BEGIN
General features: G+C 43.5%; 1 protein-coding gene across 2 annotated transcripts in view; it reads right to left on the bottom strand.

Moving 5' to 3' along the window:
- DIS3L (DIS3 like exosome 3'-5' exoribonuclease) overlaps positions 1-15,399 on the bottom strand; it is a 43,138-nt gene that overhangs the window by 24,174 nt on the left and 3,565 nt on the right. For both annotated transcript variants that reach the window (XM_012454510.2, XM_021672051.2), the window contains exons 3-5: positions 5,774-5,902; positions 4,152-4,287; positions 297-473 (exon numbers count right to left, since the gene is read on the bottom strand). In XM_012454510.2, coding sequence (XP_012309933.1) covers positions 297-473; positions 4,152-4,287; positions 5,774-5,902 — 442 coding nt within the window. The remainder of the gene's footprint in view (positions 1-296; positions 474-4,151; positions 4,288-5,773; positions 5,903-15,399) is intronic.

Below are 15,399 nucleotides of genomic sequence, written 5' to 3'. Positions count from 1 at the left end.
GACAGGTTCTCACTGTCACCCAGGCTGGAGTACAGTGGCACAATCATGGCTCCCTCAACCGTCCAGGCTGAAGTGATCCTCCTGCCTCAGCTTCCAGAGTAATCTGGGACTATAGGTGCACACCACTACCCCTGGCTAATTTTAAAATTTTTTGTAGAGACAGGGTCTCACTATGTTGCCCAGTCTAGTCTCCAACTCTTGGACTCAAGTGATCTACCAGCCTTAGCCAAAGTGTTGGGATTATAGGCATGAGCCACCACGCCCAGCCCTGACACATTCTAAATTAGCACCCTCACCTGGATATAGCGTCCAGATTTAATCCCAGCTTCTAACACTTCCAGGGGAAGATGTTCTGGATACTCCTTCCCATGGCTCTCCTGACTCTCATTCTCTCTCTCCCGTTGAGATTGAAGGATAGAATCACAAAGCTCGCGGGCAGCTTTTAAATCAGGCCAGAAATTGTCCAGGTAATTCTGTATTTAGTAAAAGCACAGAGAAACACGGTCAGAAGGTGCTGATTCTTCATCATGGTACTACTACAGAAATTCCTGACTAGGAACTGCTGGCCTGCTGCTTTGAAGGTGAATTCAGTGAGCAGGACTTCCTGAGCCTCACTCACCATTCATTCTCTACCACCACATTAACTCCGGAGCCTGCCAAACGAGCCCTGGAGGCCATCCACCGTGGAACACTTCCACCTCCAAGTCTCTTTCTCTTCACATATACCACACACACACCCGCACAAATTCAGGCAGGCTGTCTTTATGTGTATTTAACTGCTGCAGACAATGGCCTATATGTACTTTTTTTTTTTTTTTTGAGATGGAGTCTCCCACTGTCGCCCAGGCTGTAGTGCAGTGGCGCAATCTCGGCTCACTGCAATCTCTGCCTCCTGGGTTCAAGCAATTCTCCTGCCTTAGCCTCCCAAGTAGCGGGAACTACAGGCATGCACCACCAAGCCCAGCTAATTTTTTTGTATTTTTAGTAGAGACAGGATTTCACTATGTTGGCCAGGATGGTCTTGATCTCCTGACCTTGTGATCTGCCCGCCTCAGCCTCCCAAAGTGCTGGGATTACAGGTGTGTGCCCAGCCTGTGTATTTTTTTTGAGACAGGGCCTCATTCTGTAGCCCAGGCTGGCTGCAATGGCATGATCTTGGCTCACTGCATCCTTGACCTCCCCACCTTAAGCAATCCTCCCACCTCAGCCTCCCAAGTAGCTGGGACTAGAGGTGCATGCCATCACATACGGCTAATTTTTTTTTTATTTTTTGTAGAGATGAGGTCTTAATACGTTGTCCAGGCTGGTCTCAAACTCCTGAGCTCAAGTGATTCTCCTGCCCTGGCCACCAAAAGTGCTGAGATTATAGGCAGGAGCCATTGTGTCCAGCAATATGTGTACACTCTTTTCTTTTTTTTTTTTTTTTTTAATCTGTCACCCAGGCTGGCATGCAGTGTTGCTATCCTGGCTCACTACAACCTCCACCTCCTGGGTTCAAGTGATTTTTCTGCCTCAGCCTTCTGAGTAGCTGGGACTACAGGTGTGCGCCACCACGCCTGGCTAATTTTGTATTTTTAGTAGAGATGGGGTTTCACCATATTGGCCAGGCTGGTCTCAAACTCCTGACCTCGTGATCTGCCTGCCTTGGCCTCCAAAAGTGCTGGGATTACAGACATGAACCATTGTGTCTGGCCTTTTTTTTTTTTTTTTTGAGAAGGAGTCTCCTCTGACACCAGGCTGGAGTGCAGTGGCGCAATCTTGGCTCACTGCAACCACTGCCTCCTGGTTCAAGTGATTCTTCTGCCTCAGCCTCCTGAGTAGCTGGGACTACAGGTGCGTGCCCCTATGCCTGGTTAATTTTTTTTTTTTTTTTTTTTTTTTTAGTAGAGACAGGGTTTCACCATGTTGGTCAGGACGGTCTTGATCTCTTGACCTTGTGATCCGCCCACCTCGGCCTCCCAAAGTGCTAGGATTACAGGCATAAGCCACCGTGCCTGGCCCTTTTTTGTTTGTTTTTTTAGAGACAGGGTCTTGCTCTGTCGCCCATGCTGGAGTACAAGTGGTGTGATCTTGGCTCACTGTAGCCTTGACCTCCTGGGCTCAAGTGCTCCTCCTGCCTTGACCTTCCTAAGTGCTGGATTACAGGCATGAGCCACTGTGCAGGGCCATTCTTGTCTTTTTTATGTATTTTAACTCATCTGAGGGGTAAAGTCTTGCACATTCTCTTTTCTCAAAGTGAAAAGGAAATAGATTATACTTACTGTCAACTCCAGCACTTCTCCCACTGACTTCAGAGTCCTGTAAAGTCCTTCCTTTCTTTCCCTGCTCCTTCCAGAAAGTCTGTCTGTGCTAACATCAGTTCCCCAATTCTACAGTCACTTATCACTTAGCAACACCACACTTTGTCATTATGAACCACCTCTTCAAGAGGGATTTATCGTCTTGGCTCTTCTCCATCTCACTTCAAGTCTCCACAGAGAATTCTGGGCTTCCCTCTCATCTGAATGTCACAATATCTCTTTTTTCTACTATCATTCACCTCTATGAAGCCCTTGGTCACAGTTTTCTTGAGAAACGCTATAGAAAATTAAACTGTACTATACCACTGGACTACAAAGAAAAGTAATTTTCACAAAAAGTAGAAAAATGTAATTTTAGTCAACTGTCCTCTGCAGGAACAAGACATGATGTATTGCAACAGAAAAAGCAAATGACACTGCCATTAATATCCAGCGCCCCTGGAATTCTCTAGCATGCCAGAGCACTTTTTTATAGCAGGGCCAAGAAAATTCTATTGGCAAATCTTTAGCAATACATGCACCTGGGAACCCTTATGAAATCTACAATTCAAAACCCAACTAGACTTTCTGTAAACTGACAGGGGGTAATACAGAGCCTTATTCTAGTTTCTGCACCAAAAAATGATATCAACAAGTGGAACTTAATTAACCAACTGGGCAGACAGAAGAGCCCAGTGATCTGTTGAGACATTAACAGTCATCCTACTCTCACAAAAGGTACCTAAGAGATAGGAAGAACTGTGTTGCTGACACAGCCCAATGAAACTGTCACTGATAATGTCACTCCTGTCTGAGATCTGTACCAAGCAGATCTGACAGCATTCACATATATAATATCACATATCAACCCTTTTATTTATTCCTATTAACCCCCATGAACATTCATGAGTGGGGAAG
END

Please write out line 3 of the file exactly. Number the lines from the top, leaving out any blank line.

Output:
- DIS3L (DIS3 like exosome 3'-5' exoribonuclease) overlaps positions 1-15,399 on the bottom strand; it is a 43,138-nt gene that overhangs the window by 24,174 nt on the left and 3,565 nt on the right. For both annotated transcript variants that reach the window (XM_012454510.2, XM_021672051.2), the window contains exons 3-5: positions 5,774-5,902; positions 4,152-4,287; positions 297-473 (exon numbers count right to left, since the gene is read on the bottom strand). In XM_012454510.2, coding sequence (XP_012309933.1) covers positions 297-473; positions 4,152-4,287; positions 5,774-5,902 — 442 coding nt within the window. The remainder of the gene's footprint in view (positions 1-296; positions 474-4,151; positions 4,288-5,773; positions 5,903-15,399) is intronic.